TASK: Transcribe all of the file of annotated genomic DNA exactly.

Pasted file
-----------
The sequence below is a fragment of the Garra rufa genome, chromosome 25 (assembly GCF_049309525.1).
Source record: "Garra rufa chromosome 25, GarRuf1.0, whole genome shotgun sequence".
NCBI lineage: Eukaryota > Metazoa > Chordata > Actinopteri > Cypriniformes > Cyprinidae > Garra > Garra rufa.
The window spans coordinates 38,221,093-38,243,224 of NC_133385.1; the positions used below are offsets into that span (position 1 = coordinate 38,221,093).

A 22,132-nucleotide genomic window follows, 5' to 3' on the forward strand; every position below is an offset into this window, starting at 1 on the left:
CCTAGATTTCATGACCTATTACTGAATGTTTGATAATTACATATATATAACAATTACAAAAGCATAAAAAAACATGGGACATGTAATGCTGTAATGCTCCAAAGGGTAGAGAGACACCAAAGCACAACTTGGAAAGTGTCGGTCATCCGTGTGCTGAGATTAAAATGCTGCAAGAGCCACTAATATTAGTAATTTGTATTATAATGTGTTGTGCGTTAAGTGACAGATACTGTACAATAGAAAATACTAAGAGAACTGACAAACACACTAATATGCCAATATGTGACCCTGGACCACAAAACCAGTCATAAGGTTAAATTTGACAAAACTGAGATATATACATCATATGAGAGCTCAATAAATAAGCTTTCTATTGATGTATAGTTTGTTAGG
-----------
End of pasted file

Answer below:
The sequence below is a fragment of the Garra rufa genome, chromosome 25 (assembly GCF_049309525.1).
Source record: "Garra rufa chromosome 25, GarRuf1.0, whole genome shotgun sequence".
NCBI lineage: Eukaryota > Metazoa > Chordata > Actinopteri > Cypriniformes > Cyprinidae > Garra > Garra rufa.
The window spans coordinates 38,221,093-38,243,224 of NC_133385.1; the positions used below are offsets into that span (position 1 = coordinate 38,221,093).

A 22,132-nucleotide genomic window follows, 5' to 3' on the forward strand; every position below is an offset into this window, starting at 1 on the left:
CCTAGATTTCATGACCTATTACTGAATGTTTGATAATTACATATATATAACAATTACAAAAGCATAAAAAAACATGGGACATGTAATGCTGTAATGCTCCAAAGGGTAGAGAGACACCAAAGCACAACTTGGAAAGTGTCGGTCATCCGTGTGCTGAGATTAAAATGCTGCAAGAGCCACTAATATTAGTAATTTGTATTATAATGTGTTGTGCGTTAAGTGACAGATACTGTACAATAGAAAATACTAAGAGAACTGACAAACACACTAATATGCCAATATGTGACCCTGGACCACAAAACCAGTCATAAGGTTAAATTTGACAAAACTGAGATATATACATCATATGAGAGCTCAATAAATAAGCTTTCTATTGATGTATAGTTTGTTAGG